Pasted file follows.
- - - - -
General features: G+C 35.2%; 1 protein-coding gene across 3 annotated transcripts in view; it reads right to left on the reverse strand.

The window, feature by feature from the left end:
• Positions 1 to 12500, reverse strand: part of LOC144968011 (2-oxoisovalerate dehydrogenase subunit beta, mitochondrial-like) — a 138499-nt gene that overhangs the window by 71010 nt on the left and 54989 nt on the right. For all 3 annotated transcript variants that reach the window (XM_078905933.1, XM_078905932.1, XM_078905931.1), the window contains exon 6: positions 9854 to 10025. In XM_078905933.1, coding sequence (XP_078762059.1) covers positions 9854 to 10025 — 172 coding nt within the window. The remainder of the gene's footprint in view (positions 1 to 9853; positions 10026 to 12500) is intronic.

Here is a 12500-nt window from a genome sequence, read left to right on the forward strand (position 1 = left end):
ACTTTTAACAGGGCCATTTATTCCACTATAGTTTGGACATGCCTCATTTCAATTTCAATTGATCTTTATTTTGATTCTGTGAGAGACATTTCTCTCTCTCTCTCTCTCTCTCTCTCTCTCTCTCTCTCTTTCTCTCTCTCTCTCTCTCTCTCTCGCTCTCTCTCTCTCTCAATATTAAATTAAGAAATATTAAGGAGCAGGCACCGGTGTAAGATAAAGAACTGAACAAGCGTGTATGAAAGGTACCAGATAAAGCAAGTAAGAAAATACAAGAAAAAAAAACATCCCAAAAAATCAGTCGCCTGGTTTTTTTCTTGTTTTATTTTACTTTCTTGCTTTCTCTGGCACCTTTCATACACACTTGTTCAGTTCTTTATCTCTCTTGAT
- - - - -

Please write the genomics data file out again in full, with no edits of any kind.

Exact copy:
General features: G+C 35.2%; 1 protein-coding gene across 3 annotated transcripts in view; it reads right to left on the reverse strand.

The window, feature by feature from the left end:
• Positions 1 to 12500, reverse strand: part of LOC144968011 (2-oxoisovalerate dehydrogenase subunit beta, mitochondrial-like) — a 138499-nt gene that overhangs the window by 71010 nt on the left and 54989 nt on the right. For all 3 annotated transcript variants that reach the window (XM_078905933.1, XM_078905932.1, XM_078905931.1), the window contains exon 6: positions 9854 to 10025. In XM_078905933.1, coding sequence (XP_078762059.1) covers positions 9854 to 10025 — 172 coding nt within the window. The remainder of the gene's footprint in view (positions 1 to 9853; positions 10026 to 12500) is intronic.

Here is a 12500-nt window from a genome sequence, read left to right on the forward strand (position 1 = left end):
ACTTTTAACAGGGCCATTTATTCCACTATAGTTTGGACATGCCTCATTTCAATTTCAATTGATCTTTATTTTGATTCTGTGAGAGACATTTCTCTCTCTCTCTCTCTCTCTCTCTCTCTCTCTCTCTCTTTCTCTCTCTCTCTCTCTCTCTCTCGCTCTCTCTCTCTCTCAATATTAAATTAAGAAATATTAAGGAGCAGGCACCGGTGTAAGATAAAGAACTGAACAAGCGTGTATGAAAGGTACCAGATAAAGCAAGTAAGAAAATACAAGAAAAAAAAACATCCCAAAAAATCAGTCGCCTGGTTTTTTTCTTGTTTTATTTTACTTTCTTGCTTTCTCTGGCACCTTTCATACACACTTGTTCAGTTCTTTATCTCTCTTGAT